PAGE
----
Question: What are the differences between pole and bush beans?

Answer: Green beans are one of the most popular vegetables for the home garden.

Here is a bit of history. Beans are one of the earliest cultivated plants. The oldest findings and proofs that we used beans for food are 9,000 years old and were found in Thailand. Beans were also found in the tombs of the kings of ancient Egypt. The first cultivated beans appeared 4,000 years ago in Mesoamerica and were one of the staple foods of the early peoples. When the first colonists arrived at the New World, Native Americans taught them to grow beans with corn so the bean plants could climb the cornstalks.

Beans can be eaten in three different maturing stages, whether they grow on bushes or poles. They are eaten as green beans or snap beans, as shelling beans, that is, when the bean seed has formed but is not yet dried, and finally, as dried beans.

Green beans, which are the unripe form of the dried common beans, are divided into two basic types, bush beans (Phaseolus nanus)) and pole beans (P. vulgaris) or climbers. Climbing or pole bean vines can achieve a length of 8 to 10 feet and, therefore, require a strong trellis for support.

Bush beans, on the other hand, grow only 15 to 24 inches high and do not need support. Most pole beans varieties require 65 to 70 days from planting to first harvest. Most bush bean varieties require 50 to 60 days from planting to harvest.

Bush beans generally reach maturity and produce all of their fruit in a relatively short period of time, then cease to produce. This type of bean is a good choice for gardeners who like to can and freeze, since you will get large harvests all at once. Pole beans, though taking longer to mature, yield more than bush beans because pole beans have quite a long harvest period — about 6-8 weeks. They are also more tolerant of hot temperatures than bush beans.

Whether you choose pole or bush type, all beans prefer a slightly acid soil, pH 5.8 to 6.5, with lots of organic material. Beans add nitrogen to the soil. Since they are considered a soil enriching crop they should be rotated yearly. All varieties need full sun. Climbing or pole beans are best located at the north end of the garden, or along a boundary fence.

Beans are very tender and can be killed by a slight frost, so it is best to wait until all danger of frost has passed before planting. When planting in soil where legumes have not previously grown, it is advisable to inoculate the seed with a commercial preparation of dried nitrogen-fixing bacteria.

All beans are shallow rooted and so require frequent watering during hot, dry periods. To prevent diseases, avoid wetting the foliage. Once your bean plants are ready to flower, apply a 1-2 inch layer of mulch. This will conserve water and reduce weeds.

Major insect pests that affect beans are Mexican bean beetles, bean weevils, cucumber beetles and spider mites. Natural controls include birds, tachinid flies and humans who can hand-pick adult beetles off the leaves. For major infestations, spray your plants with an insecticide containing pyrethrins or neem.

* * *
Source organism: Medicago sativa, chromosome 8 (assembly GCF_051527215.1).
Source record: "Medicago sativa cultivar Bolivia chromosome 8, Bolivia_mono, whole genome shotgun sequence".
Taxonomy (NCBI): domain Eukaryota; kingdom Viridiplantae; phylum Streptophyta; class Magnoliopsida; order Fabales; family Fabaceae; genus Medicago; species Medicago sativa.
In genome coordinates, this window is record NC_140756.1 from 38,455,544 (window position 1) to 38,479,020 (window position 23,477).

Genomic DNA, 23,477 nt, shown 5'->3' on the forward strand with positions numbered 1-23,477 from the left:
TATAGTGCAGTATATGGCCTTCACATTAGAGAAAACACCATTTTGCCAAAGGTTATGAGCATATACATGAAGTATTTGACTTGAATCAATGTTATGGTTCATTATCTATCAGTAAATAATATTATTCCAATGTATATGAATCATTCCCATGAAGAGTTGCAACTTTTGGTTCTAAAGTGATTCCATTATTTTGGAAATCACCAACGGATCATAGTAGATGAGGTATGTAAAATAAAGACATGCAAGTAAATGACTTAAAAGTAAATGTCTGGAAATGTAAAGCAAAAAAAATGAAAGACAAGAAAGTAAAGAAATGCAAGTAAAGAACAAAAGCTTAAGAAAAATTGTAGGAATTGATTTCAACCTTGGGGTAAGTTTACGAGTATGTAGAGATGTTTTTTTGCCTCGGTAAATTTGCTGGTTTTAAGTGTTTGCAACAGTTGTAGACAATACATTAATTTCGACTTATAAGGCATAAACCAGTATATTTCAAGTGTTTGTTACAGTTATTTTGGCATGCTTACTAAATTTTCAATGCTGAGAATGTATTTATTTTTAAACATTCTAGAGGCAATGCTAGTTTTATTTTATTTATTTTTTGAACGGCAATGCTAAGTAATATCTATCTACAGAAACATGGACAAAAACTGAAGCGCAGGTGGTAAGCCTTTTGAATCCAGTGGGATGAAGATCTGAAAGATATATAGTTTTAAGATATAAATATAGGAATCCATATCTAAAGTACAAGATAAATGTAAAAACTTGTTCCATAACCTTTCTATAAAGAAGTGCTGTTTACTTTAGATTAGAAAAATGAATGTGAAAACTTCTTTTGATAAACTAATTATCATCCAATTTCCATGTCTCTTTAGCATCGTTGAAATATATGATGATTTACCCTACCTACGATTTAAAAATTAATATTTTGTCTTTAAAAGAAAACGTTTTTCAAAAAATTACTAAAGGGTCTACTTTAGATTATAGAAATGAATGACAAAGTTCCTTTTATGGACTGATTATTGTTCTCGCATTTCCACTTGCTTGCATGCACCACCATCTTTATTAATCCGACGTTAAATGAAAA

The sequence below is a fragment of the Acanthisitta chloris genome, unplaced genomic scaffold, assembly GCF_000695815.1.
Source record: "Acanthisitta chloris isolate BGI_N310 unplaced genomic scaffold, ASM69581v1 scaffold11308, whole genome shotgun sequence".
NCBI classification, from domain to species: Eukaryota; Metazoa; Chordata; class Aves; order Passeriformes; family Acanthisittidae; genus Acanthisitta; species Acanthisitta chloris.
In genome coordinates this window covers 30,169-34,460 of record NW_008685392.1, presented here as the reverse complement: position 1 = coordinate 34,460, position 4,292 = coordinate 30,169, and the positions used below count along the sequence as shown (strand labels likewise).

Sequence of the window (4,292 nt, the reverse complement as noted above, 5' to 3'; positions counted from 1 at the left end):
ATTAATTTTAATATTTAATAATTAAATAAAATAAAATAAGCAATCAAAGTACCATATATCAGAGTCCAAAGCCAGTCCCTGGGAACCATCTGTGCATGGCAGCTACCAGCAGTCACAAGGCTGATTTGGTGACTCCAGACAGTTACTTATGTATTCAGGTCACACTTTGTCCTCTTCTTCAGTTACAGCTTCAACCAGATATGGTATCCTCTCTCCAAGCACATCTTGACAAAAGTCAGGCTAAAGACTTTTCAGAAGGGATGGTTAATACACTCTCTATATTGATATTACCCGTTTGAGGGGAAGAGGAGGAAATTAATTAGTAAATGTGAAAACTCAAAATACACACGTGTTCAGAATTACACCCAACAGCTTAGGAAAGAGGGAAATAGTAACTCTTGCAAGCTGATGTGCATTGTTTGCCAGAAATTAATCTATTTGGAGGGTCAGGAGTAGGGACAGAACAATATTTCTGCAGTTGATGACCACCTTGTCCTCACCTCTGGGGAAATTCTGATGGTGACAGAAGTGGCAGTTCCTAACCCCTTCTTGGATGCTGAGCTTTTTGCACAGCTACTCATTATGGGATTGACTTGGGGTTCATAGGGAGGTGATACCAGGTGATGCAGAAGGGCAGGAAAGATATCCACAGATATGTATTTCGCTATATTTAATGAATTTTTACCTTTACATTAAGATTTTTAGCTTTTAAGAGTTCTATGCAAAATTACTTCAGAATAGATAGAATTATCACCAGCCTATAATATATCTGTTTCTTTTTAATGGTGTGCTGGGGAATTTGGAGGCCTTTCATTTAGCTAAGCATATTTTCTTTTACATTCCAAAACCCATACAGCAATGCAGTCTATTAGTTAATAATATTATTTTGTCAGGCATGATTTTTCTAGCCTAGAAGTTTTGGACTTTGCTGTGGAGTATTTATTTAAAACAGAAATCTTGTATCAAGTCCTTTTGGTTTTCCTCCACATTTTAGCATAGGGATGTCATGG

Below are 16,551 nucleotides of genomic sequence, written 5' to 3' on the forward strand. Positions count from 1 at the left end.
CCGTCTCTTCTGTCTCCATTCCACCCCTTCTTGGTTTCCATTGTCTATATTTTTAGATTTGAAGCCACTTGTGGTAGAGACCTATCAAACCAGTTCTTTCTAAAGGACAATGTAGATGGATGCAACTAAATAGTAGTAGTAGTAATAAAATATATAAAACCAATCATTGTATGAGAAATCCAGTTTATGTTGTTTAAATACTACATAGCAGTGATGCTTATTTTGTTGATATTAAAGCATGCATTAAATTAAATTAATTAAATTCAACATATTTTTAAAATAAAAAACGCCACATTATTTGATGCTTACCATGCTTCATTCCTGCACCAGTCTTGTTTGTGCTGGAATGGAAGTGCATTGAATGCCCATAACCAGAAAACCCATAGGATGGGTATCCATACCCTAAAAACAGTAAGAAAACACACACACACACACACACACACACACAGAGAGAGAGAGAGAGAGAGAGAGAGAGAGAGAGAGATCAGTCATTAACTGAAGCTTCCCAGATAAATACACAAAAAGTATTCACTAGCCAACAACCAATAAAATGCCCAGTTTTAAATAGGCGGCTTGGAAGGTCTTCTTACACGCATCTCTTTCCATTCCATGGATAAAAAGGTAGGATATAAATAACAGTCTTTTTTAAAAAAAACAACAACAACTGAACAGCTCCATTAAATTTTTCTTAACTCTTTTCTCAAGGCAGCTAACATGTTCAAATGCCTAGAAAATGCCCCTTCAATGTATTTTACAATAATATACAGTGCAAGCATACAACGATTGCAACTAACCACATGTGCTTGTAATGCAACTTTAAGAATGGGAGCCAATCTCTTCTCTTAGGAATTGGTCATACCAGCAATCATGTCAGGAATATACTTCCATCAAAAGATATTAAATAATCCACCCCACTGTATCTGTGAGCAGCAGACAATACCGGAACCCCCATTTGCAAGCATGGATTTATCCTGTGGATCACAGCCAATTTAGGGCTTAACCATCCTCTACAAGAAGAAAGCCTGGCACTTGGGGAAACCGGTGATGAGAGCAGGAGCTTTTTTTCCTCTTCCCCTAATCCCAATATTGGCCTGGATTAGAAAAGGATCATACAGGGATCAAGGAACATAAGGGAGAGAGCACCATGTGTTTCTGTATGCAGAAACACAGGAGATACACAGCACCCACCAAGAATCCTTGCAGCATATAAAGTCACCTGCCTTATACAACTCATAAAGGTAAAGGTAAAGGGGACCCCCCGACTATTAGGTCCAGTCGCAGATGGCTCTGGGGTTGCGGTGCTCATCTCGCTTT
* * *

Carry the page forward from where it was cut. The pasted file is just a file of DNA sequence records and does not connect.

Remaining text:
Beans are subject to a number of bacterial and viral diseases, especially in years of high temperature and high humidity. Treatment of these diseases is not very practical. The best solution is prevention in the form of purchasing disease resistant seed, avoiding cultivation and harvesting when the plants are wet and practicing a program of crop rotation.

There are over 1500 varieties of beans to choose from. Here are some selected varieties:

  • Blue Lake pole beans brought fame to the Willamette Valley in the 1960s. These beans were developed for canning, but they’re delicious when freshly cooked. Blue Lake can also be found in the bush variety.
  • Kentucky Wonder is a great old-fashioned pole bean, plump and juicy when well grown.
  • Sultan’s Green or Golden Crescent beans are lovely heirloom beans that curve upwards at the tip to form a crescent shape.
  • French filet beans, a type of bush bean, are appreciated for their slender pods that cook quickly. There a several varieties including green, yellow and purple.
  • Romano beans are big, flat pole beans, tender and delicately flavored. They are usually green, but occasionally purple or yellow. These too can be found in bush type.
  • Limas are bush beans that produce short wide green pods that hold just a few beans.

Given the choice, which has to do with space and variety, many choose the pole type because of the extended harvest. However, bush beans should be included in every garden because of the ease in growing and the early maturity.

Email, call or visit the Douglas County Master Gardener Plant Clinic at, 541-672-4461, or 1134 SE Douglas Ave., Roseburg.

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